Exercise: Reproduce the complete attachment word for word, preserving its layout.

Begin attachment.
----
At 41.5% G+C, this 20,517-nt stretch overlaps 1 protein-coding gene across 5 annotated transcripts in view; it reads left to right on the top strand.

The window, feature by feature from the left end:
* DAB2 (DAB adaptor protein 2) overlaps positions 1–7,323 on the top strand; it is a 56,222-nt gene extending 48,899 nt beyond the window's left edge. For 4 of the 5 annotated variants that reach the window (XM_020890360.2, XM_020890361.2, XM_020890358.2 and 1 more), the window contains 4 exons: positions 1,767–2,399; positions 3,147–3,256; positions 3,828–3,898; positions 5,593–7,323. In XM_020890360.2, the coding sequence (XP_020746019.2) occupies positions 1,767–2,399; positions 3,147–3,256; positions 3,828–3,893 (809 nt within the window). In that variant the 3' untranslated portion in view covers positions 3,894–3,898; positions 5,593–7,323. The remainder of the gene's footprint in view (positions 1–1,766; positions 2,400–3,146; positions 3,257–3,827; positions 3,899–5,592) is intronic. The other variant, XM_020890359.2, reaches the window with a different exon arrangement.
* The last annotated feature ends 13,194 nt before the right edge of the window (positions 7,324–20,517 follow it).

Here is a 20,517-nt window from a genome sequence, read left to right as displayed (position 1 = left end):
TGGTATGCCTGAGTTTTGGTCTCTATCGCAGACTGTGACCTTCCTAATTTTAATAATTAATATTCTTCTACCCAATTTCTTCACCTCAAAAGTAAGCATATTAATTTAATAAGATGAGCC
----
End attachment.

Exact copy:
At 41.5% G+C, this 20,517-nt stretch overlaps 1 protein-coding gene across 5 annotated transcripts in view; it reads left to right on the top strand.

The window, feature by feature from the left end:
* DAB2 (DAB adaptor protein 2) overlaps positions 1–7,323 on the top strand; it is a 56,222-nt gene extending 48,899 nt beyond the window's left edge. For 4 of the 5 annotated variants that reach the window (XM_020890360.2, XM_020890361.2, XM_020890358.2 and 1 more), the window contains 4 exons: positions 1,767–2,399; positions 3,147–3,256; positions 3,828–3,898; positions 5,593–7,323. In XM_020890360.2, the coding sequence (XP_020746019.2) occupies positions 1,767–2,399; positions 3,147–3,256; positions 3,828–3,893 (809 nt within the window). In that variant the 3' untranslated portion in view covers positions 3,894–3,898; positions 5,593–7,323. The remainder of the gene's footprint in view (positions 1–1,766; positions 2,400–3,146; positions 3,257–3,827; positions 3,899–5,592) is intronic. The other variant, XM_020890359.2, reaches the window with a different exon arrangement.
* The last annotated feature ends 13,194 nt before the right edge of the window (positions 7,324–20,517 follow it).

Here is a 20,517-nt window from a genome sequence, read left to right as displayed (position 1 = left end):
TGGTATGCCTGAGTTTTGGTCTCTATCGCAGACTGTGACCTTCCTAATTTTAATAATTAATATTCTTCTACCCAATTTCTTCACCTCAAAAGTAAGCATATTAATTTAATAAGATGAGCC